New Speaker Tony Smith has called for “a better parliament” in a break with the “rude” and “loud” politics that have reigned over the House of Representatives.
Mr Smith, addressing parliament after he was elected unopposed this morning, said there was “a mutual obligation” between the Speaker and his fellow MPs.
“I want to say at the outset I will give a fair go to all on the floor of this chamber but, in return, I do expect a level of discourse that reflects that,” Mr Smith told parliament.
“Parliament is a robust place. It should be a robust place. It is where we battle our view of a better Australia. It is the arena for the battle of ideas and ideals.
“I make that point because often people say parliament shouldn’t be robust; it should. But it needn’t be rude and it needn’t be loud, and that is something I’d like to see improved. I can’t do that but together we all can.”
Mr Smith was nominated for the speakership by the Liberal party room by a margin of 51 to 22.
The party met in Canberra to vote on their replacement for Speaker Bronwyn Bishop, who has stood down following an expenses scandal.
It is unclear whether Mr Smith defeated Andrew Southcott or Russell Broadbent in the final ballot. Party whip Scott Buchholz told reporters that Mr Smith defeated “Andrew Broadbent”.
Mr Smith was the favourite to win, with fellow Victorian Russell Broadbent, South Australian Andrew Southcott and Queenslander Ross Vasta also expected to stand.
Mr Smith said he was humbled to be anointed for the “important and difficult job” which he would perform “to the best of my ability”.
“I won’t be attending regular party room meetings, as I have told colleagues over the course of the last week,” Mr Smith said.
“I want to thank all of my colleagues for their support, for their views, and for the manner in which this election has taken place.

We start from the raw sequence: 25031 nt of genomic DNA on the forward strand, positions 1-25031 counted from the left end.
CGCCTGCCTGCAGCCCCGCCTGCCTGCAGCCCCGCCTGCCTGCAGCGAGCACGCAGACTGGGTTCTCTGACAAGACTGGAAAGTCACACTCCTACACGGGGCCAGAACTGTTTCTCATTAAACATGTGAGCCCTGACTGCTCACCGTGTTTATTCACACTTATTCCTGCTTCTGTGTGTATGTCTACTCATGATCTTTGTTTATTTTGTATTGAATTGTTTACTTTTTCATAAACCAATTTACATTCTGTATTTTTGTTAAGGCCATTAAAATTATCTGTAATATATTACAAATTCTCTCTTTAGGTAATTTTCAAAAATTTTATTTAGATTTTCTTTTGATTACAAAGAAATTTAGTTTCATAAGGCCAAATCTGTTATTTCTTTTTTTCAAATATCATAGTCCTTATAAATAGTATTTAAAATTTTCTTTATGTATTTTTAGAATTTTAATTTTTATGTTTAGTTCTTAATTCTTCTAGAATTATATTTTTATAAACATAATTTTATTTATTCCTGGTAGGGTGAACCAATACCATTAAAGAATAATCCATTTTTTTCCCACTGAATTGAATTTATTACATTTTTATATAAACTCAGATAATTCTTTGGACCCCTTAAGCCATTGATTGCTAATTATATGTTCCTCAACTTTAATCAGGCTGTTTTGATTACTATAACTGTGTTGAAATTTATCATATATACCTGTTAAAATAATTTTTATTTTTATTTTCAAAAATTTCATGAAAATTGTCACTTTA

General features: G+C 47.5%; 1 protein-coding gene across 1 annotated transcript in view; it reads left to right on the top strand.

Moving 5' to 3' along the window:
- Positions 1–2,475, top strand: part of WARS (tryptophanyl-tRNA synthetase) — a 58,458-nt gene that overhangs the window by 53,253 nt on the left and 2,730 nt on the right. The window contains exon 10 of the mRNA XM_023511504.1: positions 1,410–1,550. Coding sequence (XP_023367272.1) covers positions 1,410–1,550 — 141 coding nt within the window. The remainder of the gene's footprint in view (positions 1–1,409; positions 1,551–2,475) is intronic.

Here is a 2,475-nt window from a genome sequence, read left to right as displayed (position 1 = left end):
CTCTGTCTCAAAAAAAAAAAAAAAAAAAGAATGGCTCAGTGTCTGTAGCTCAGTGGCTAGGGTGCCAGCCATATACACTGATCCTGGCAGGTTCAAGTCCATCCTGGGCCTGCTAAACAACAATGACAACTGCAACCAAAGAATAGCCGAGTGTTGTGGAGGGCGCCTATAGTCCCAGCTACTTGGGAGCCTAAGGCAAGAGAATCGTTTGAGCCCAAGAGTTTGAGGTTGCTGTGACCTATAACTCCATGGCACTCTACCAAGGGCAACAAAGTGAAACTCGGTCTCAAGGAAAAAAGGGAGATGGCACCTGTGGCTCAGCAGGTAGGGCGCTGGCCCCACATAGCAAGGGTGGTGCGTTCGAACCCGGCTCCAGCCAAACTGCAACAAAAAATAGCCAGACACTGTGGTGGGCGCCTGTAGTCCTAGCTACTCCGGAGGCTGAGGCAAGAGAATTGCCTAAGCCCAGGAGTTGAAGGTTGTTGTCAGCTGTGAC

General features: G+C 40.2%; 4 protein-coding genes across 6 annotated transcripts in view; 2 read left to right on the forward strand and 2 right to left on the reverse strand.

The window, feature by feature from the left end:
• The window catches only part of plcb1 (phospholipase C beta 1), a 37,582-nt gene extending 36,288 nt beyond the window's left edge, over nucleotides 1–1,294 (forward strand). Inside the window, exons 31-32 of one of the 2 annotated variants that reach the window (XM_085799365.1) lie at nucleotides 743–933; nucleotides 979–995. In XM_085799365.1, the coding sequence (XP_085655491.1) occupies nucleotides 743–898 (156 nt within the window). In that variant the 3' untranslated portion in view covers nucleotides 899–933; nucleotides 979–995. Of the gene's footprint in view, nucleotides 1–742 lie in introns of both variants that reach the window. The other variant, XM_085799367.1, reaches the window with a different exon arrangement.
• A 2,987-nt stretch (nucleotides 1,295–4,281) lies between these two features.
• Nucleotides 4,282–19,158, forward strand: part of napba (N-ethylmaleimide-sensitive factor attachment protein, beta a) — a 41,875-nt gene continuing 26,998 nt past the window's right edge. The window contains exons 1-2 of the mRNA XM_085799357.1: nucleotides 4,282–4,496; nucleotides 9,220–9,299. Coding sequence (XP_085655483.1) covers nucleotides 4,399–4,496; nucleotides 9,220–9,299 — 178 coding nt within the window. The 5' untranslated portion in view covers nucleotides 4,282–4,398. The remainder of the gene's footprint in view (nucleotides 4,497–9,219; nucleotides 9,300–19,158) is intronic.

“I also want to thank the other three candidates; they’re friends of mine. Andrew Southcott and I walked down together, we have been friends for 20 years; Russell Broadbent, 30 years.
“I think that friendship amongst the four of us was reflected in the civility of this contest.”
In customary fashion, Mr Smith was dragged to the chair by fellow MPs Michael Sukkar and Lucy Wicks.
Tony Abbott extended his congratulations to Mr Smith, whom he said had “met with some disappointments” in his parliamentary career.
“It is precisely because you have met with triumph and disaster and treated both those impostors the same that you have so strongly commanded a majority inside the Liberal party room and why you have been elected unopposed here in this chamber,” Mr Abbott said.
“Your job is to maintain order in this House by commanding the respect of both sides of the Chamber. I am confident, based on our friendship and comradeship going back some quarter of a century, that this is exactly what you will do.”
Mr Abbott also praised former speaker Bronwyn Bishop.
“Despite some admitted errors of judgment, she has served this parliament, our country, her party with dedication and distinction over 30 years. She has been a warrior for the causes that she believed in,” he said.